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Securing Ajos-Bavispe Reserve in Northern Mexico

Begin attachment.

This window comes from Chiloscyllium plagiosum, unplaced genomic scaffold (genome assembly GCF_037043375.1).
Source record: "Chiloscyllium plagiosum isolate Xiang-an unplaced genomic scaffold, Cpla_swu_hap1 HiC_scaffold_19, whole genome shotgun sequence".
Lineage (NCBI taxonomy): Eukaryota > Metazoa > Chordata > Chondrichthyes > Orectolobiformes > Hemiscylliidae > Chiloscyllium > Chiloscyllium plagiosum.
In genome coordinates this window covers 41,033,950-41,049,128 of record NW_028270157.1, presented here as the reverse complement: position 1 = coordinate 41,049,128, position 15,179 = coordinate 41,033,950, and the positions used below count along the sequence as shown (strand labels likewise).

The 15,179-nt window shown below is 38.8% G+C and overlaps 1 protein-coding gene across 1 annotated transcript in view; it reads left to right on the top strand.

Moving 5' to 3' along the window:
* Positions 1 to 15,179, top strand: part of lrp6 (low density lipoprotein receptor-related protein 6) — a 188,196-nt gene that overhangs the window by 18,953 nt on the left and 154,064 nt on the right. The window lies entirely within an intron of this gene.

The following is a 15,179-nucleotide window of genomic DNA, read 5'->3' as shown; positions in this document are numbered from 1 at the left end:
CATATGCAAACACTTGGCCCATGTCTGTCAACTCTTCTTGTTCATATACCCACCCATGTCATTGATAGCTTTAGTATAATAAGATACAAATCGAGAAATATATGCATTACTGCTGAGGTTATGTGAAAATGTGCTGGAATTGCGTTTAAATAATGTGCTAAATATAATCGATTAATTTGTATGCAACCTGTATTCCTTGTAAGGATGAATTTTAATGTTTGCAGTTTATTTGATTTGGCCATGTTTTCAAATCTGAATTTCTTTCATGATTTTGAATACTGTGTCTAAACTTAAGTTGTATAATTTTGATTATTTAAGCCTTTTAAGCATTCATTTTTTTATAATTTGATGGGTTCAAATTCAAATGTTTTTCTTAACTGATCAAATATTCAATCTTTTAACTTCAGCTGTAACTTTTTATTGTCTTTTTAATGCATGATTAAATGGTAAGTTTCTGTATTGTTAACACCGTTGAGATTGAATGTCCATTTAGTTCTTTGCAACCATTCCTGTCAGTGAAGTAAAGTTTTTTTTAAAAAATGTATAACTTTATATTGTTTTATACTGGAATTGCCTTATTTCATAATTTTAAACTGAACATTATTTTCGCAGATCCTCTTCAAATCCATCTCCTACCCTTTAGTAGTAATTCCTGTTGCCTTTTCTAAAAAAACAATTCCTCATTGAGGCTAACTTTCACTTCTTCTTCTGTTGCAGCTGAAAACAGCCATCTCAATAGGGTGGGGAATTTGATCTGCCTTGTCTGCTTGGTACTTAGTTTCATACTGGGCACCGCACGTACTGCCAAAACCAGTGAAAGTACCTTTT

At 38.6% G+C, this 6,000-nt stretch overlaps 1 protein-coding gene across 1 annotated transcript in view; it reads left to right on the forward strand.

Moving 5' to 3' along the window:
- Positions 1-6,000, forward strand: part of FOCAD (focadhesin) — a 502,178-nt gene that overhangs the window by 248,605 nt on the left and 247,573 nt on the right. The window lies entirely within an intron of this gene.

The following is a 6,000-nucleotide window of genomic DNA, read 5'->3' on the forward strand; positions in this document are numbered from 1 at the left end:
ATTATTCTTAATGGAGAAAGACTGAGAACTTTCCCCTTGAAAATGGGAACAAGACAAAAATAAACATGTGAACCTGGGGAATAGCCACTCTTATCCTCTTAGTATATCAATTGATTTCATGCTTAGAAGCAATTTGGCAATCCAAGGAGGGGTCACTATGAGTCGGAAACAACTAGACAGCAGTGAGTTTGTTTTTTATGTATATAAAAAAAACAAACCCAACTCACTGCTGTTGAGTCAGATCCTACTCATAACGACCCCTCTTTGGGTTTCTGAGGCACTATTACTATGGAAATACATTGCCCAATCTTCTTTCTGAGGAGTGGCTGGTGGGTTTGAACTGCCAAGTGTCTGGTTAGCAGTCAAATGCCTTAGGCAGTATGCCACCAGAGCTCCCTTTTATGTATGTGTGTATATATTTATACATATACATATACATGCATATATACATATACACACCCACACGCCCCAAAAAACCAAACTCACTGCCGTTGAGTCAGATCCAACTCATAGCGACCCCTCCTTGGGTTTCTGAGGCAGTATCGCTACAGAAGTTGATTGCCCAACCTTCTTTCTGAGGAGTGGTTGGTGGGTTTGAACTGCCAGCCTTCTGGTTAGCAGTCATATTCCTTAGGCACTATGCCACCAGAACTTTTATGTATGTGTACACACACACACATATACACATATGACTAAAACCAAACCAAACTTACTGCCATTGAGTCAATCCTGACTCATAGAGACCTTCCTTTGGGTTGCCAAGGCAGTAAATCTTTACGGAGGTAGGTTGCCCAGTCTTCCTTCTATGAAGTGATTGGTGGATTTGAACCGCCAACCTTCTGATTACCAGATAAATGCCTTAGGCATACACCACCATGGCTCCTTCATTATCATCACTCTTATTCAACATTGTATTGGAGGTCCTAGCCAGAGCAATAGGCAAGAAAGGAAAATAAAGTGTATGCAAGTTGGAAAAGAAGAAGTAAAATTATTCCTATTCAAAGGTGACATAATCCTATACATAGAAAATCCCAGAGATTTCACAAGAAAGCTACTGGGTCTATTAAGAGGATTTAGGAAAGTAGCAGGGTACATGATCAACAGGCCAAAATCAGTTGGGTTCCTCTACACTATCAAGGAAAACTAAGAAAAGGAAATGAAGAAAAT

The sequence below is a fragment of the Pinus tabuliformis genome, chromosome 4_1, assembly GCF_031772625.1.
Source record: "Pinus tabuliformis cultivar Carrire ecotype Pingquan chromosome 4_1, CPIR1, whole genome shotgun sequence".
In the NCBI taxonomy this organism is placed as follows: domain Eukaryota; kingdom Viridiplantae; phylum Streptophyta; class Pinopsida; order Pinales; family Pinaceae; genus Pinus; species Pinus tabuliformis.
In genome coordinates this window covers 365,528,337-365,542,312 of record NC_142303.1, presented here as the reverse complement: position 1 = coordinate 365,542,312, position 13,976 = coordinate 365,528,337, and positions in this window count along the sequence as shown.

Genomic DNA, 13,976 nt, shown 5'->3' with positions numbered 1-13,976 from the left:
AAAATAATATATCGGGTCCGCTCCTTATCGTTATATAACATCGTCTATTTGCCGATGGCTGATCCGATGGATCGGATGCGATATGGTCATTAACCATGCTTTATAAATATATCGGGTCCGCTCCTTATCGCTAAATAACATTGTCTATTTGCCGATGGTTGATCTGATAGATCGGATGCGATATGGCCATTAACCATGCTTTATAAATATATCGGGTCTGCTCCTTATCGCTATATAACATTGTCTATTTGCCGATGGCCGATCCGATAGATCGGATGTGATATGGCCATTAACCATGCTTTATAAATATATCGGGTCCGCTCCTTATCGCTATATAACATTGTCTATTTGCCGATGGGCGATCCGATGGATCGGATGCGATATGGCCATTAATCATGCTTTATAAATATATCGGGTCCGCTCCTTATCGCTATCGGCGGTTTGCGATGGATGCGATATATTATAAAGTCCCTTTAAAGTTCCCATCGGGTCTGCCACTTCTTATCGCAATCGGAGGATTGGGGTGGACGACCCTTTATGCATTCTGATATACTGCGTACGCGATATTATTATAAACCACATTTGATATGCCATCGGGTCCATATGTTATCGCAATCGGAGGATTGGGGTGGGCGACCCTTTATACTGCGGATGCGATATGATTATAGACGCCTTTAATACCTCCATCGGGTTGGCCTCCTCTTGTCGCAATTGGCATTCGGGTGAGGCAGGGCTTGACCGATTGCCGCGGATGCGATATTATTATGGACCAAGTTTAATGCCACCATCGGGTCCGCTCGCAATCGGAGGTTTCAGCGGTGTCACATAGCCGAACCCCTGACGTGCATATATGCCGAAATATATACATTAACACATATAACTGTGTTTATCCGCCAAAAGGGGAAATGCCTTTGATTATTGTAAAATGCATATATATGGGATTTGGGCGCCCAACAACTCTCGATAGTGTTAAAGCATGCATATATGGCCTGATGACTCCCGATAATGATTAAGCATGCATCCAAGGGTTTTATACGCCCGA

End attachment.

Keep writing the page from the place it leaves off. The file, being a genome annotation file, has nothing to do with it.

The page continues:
Only 24 miles south of the U.S.-Mexico border in the Sky Islands region of Sonora, the Ajos-Bavispe National Forest Reserve and Wildlife Refuge shelters a rich diversity of habitats and wildlife, from black bears and beavers to golden eagles, prairie dogs, and the rare jaguar and ocelot. But for years, Ajos-Bavispe lay in bureaucratic limbo, with its uncertain legal standing threatening its long-term prospects as the largest protected area in northern Mexico. In 2017, due to the leadership efforts of Wildlands Network’s Mexico Program in partnership with the Mexican office of the Center for Biological Diversity, Ajos-Bavispe was officially recategorized as an “Area for the Protection of Flora and Fauna”—a status accompanied by clearly defined conservation objectives and regulations. Today, Wildlands Network is working to ensure that the reserve is adequately funded so that its ecological wealth can be preserved in perpetuity.

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